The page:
Our continued existence on Earth depends on biodiversity and the natural capital it represents.
Despite growing worldwide awareness of the perilous state of global biodiversity, measures to address conservation concerns are not being incorporated into mainstream policies and practices. Transformational approaches are therefore needed to understand, conserve and restore our planet’s biodiversity.
“The University of Cambridge has a long tradition of studying the natural world and how the human species interacts with it. Some of the earliest and most pioneering nature conservation in the UK also has its origins in and around the city, such as the establishment of one of the country’s first nature reserves at Wicken Fen. Interestingly, even the importance of collaboration – the very essence of CCI, was identified in 1859 by Charles Darwin (a Cambridge student) on The Origin of Species “In the long history of humankind (and animal kind too), those who learned to collaborate… most effectively have prevailed”.
Like many ‘new big ideas’ CCI was conceived in several ways. The growing number of University scholars working on conservation soon attracted key science-based conservation organisations to the area who in turn attracted like-minded institutions. A key step in building the informal connections on which CCI is built was the establishment of the Cambridge Conservation Forum in 1998. Soon after, the University of Cambridge formed a Conservation Working Group of leading academic staff from across disciplines interested in conservation. They were instrumental in developing a vision that would bring research and practice together to collaborate for the benefit of nature.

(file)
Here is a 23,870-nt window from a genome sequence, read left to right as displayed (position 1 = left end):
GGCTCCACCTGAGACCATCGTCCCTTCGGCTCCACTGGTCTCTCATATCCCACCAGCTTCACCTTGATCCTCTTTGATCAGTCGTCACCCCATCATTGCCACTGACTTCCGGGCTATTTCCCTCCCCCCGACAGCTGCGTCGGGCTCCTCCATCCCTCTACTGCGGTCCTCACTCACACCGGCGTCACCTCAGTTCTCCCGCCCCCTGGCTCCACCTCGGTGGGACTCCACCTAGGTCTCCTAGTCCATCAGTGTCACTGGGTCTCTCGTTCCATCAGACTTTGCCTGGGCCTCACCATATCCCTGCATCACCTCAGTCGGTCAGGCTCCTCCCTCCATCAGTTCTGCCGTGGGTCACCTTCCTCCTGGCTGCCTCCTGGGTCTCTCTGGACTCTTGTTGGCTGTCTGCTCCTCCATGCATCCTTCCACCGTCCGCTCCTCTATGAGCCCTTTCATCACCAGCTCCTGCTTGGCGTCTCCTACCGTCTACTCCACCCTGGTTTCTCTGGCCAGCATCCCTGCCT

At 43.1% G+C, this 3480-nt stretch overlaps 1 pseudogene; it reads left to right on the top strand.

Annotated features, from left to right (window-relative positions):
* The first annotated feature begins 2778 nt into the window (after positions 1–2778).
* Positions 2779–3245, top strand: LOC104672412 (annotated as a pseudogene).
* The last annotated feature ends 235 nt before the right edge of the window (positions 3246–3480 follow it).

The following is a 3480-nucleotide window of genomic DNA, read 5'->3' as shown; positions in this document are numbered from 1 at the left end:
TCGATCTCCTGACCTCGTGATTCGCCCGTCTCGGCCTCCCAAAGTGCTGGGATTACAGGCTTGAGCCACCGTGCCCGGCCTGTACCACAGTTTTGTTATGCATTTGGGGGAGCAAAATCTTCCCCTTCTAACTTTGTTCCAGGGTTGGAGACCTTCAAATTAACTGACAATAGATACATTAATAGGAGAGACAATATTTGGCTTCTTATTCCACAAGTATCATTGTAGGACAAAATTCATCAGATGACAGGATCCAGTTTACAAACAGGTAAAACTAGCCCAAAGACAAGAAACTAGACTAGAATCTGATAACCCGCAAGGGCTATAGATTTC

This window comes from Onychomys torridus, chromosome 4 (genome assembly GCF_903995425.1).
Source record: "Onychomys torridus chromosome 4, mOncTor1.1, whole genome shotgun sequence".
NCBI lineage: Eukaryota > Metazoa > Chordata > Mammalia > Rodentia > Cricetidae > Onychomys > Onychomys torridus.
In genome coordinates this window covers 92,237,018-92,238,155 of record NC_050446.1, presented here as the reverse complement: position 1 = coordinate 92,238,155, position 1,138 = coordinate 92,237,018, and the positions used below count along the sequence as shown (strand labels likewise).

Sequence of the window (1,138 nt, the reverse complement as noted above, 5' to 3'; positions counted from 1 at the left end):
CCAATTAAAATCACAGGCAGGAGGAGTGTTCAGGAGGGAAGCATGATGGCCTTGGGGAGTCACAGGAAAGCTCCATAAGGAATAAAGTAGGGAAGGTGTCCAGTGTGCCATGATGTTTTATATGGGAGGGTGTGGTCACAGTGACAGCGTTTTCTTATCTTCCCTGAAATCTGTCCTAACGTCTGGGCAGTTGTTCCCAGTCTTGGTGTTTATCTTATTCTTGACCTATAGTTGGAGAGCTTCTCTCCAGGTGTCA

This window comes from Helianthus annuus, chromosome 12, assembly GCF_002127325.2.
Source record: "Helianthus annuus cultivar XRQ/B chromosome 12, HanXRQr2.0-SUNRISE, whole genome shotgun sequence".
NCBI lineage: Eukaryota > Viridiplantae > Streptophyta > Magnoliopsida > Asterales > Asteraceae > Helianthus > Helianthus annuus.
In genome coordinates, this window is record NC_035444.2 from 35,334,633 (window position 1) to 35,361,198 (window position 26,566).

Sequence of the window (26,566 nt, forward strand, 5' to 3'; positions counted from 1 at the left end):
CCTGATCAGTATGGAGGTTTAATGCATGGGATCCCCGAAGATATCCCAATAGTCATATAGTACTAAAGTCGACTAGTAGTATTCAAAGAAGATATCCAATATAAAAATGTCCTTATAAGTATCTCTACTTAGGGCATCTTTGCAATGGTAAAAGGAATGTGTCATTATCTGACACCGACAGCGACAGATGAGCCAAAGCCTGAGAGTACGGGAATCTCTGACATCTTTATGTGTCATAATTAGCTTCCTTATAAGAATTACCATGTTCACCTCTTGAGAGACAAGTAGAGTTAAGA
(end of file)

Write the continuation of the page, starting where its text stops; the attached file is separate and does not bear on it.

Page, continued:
A study carried out by FFI, on behalf of the Cambridge conservation community, and funded by the Lisbet Rausing Charitable Trust (now Arcadia), explored the barriers to cross-organizational and interdisciplinary collaboration. This recognized three challenges: building trust, securing funding and creating opportunities to encounter others with similar interests. Addressing these, through developing collaborative approaches to deliver transformational change became the rationale for CCI.
Key individuals spoke out in support of creating such a collaboration between the University of Cambridge and leading conservation organisations to better integrate research, learning, policy and practice for the conservation of nature. Among them were HRH The Prince Philip, Duke of Edinburgh – then Chancellor of the University of Cambridge, Sir David Attenborough – now CCI Honorary Patron, and Professor (now Dame) Alison Richard – then Vice-Chancellor of the University of Cambridge.
With such distinguished foundations and founders, and mounting concern that the conservation of nature needed new ideas and solutions, the ten organisations that now form CCI came together in 2007 to create this unique collaboration”.
– Dr Mike Rands, Founding Executive Director